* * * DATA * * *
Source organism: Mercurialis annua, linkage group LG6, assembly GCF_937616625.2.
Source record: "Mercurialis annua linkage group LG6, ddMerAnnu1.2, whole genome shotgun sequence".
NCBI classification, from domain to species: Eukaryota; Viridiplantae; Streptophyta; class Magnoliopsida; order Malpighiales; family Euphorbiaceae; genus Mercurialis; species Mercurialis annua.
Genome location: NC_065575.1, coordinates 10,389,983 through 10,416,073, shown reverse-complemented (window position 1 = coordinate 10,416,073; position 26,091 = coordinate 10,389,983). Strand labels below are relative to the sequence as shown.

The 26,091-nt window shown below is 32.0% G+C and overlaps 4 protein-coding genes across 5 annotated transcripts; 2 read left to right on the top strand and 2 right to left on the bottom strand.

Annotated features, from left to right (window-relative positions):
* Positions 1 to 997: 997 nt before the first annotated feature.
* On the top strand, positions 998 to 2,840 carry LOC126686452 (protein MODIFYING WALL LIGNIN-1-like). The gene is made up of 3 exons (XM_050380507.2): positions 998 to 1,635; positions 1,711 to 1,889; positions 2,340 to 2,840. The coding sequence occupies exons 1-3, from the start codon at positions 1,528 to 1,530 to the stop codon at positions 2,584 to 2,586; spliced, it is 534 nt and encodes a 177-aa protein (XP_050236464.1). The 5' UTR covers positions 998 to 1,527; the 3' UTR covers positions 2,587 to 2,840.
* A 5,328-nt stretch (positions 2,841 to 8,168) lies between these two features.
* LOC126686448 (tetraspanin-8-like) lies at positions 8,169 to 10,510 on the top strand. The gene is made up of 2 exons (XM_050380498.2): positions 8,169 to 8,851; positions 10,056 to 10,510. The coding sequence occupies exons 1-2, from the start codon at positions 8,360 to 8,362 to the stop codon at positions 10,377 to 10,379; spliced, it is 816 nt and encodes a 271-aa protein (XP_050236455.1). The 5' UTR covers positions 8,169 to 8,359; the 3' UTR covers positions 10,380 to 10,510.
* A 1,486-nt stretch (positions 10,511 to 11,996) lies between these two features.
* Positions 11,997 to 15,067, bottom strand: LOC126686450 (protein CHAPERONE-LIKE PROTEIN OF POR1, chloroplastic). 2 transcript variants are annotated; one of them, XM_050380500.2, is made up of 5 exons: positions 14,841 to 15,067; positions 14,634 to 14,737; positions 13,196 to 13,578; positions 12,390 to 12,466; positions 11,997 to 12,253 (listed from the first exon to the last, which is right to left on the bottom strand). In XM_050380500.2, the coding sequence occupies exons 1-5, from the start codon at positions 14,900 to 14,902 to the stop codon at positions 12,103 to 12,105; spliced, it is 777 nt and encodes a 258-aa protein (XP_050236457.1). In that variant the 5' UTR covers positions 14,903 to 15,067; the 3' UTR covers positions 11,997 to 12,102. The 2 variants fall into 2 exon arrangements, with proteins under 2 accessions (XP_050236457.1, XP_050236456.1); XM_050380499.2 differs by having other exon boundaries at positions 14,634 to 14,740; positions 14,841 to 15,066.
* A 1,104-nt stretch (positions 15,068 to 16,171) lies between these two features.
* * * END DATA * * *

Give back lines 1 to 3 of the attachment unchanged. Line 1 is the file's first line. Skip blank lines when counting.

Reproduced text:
Source organism: Mercurialis annua, linkage group LG6, assembly GCF_937616625.2.
Source record: "Mercurialis annua linkage group LG6, ddMerAnnu1.2, whole genome shotgun sequence".
NCBI classification, from domain to species: Eukaryota; Viridiplantae; Streptophyta; class Magnoliopsida; order Malpighiales; family Euphorbiaceae; genus Mercurialis; species Mercurialis annua.